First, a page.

Collect your containers to pour the strained wax into.

I heated the bowl I was going to use for straining in the oven first, to keep the wax from hardening so quickly.

Once you've strained it, remove the cheesecloth, and pour it ASAP into the containers. Even though I heated the bowl you can see how much had hardened in the ten seconds it was in there.

I threw the used cheesecloth into the pot while it was still on the burner to mop up the excess wax. I'll use this for a firestarter in the fireplace.

I thought it was kind of funny that the imprint on the wax discs was the recycling symbol from the bottom of the containers. This is my favorite recycling project ever.
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Monday, October 26, 2015

How to Know You Are Getting Authentic Local Honey

jars of honeycomb

It's honey season. One of my favorite parts of being a beekeeper is getting to introduce people who have never had real honey, to real honey. If you haven't enjoyed all the wild goodness of raw unfiltered honey with the comb included then you haven't lived. Okay, you've lived but life sure could have been sweeter!

Actually I hated honey as a kid. It was disgusting. Yes I'm talking about that little grocery store brand with the bear that most people have eaten assuming it is honey.

It isn't.

Most of the honey at the grocery has been filtered to such a degree that all the pollen has been removed. Did you know that being able to identify the pollen is the only way to tell where the honey is from? Without it the honey could be from China, India, or anywhere. Actually China smuggles honey into the US all the time, so what's a honey loving consumer to do?

local honey for sale

Buy Local. Beekeepers are helping to protect the food supply which giant commercial farms and their practices have put in danger. Support them and your local farmers!

Get to know a beekeeper or find a reliable one at your farmers market. If you are in California you want honey from your area especially if you are using it for allergies. Eating lobster in Maine? You want a beekeeper from your neck of the woods! It is a lot of fun to try honey from different locales (who doesn't love Tupelo honey?) but the benefit for allergy sufferers comes from a local pollen source.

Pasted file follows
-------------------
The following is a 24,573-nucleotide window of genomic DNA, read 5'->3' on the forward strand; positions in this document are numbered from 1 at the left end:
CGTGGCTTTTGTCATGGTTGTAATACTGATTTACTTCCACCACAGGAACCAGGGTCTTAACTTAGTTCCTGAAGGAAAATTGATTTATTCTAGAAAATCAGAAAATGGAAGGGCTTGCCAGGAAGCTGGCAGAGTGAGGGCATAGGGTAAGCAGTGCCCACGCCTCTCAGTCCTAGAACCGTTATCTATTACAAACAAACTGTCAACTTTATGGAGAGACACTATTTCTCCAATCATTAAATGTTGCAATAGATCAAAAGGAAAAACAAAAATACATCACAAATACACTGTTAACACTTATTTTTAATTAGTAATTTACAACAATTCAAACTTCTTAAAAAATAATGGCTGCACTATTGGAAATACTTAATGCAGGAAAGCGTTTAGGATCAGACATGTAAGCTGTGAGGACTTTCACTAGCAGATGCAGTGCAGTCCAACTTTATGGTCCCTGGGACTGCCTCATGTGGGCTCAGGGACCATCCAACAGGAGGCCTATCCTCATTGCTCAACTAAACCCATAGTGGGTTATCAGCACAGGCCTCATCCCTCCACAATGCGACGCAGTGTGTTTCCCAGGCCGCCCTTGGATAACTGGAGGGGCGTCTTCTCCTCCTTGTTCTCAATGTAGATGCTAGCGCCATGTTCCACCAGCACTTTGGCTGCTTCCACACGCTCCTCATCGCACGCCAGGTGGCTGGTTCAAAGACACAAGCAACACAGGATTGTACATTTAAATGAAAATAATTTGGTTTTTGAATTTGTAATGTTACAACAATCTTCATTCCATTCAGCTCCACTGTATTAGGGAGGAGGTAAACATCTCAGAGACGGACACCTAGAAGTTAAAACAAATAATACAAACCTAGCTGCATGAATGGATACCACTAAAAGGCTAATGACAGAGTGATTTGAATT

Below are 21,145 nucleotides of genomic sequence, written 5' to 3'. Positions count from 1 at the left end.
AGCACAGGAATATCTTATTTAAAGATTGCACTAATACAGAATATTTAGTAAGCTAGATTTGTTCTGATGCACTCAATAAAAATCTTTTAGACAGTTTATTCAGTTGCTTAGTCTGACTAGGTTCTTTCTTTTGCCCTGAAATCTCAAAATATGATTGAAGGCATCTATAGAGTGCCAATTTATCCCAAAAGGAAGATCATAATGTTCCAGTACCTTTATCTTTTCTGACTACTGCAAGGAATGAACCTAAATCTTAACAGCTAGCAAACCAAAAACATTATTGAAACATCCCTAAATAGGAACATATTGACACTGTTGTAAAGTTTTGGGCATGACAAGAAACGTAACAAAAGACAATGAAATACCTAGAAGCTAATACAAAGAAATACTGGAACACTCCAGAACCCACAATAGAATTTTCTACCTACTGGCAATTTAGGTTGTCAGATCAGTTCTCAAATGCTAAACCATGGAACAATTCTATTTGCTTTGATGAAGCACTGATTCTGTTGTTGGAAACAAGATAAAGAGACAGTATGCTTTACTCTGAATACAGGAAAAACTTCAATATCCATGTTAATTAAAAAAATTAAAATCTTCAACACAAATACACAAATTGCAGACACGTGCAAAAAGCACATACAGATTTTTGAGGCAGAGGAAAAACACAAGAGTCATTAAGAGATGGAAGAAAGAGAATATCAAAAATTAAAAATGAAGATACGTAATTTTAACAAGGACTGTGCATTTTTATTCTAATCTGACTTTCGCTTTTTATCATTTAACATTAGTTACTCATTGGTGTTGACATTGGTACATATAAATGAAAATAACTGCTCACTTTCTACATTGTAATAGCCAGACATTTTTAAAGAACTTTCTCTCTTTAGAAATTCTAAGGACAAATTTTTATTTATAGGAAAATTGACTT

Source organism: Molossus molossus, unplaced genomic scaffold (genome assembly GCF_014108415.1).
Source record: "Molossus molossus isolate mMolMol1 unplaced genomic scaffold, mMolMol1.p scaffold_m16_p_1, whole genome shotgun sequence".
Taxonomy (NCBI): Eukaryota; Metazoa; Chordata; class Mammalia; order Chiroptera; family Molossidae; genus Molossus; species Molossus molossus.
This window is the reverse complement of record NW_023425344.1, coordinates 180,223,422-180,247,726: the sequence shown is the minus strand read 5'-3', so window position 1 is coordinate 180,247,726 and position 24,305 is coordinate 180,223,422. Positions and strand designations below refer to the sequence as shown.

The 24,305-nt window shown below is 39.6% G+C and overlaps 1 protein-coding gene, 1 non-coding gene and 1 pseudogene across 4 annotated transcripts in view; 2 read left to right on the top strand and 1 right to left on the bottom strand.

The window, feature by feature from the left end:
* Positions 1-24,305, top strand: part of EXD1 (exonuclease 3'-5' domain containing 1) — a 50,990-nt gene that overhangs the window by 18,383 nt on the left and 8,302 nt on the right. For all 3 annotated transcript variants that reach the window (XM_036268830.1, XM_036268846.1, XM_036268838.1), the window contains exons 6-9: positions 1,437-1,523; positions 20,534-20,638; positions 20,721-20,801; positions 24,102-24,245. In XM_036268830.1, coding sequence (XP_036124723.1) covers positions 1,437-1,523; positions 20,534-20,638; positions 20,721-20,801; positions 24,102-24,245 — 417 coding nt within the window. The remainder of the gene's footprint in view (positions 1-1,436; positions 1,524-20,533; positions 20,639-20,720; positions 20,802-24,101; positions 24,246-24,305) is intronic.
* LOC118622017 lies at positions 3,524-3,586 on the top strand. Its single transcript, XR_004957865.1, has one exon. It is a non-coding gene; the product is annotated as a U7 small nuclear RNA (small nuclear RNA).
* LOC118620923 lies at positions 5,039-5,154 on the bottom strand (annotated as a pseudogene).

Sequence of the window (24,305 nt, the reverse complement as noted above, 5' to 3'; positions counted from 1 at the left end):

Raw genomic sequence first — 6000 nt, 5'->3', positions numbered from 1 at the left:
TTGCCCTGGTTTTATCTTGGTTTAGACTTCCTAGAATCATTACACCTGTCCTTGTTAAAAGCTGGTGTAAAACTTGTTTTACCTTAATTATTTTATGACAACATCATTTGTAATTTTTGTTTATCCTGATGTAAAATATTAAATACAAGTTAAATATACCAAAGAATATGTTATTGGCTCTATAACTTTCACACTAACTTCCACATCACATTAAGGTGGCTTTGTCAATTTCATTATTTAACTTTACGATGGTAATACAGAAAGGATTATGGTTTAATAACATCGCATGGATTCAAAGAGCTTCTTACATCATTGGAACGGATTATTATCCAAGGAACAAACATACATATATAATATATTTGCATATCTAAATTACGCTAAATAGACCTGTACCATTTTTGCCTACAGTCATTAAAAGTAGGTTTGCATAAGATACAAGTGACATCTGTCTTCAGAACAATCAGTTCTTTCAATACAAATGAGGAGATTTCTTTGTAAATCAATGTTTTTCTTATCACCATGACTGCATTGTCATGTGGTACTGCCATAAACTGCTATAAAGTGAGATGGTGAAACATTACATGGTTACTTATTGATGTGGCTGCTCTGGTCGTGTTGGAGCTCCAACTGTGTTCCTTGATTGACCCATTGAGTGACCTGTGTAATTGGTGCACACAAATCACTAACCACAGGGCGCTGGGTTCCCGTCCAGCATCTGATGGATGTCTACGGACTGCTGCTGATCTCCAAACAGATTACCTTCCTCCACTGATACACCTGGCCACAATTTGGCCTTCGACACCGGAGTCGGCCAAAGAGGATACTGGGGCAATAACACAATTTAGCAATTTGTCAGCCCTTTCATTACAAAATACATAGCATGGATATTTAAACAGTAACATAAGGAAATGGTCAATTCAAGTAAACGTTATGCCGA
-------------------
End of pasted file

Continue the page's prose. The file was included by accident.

bees suites

When the honey is ultra-filtered and/or heated all the good stuff is removed and the flavor changes. Raw honey especially with comb contains an array of vitamins and minerals, pollen, and enzymes that are good for you. Honey is a form of sugar but instead of empty calories you are ingesting nutrients that help your body metabolize it. Plus the honey, comb, and propolis have antibacterial and anti-fungal properties. There's a lot of good stuff in there!

jar of honey with comb

Buy from a reputable source.  There are amazing places to buy honey like the Savannah Bee Company. There are lots of great places online but SBC is the only one I've actually purchased from so I feel comfortable directing you to them. Plus the people there are really awesome. You might want to plan a field trip.

savannah bee company

You have figured out by now that beekeepers are cool, right? ;)

Get some bees! If you can't find a reliable source for your local honey, you can always get into beekeeping yourself. I have met so many people lately who have told me they would love to have bees. I'll be writing soon about how to get over your fear of bees if that's your issue but if you are wondering what's involved start with my post 10 Things You'll Need to Get Started in Beekeeping.

bees with pollen

So let's review: You want raw unfiltered honey. You probably won't find it at the grocery store. Look for a honey stand at your farmers market. Remember to buy local. Get to know a beekeeper or get yourself some bees! There ya go!

Easy peasy! Or...easy beesy.

Sorry. You know I can't resist.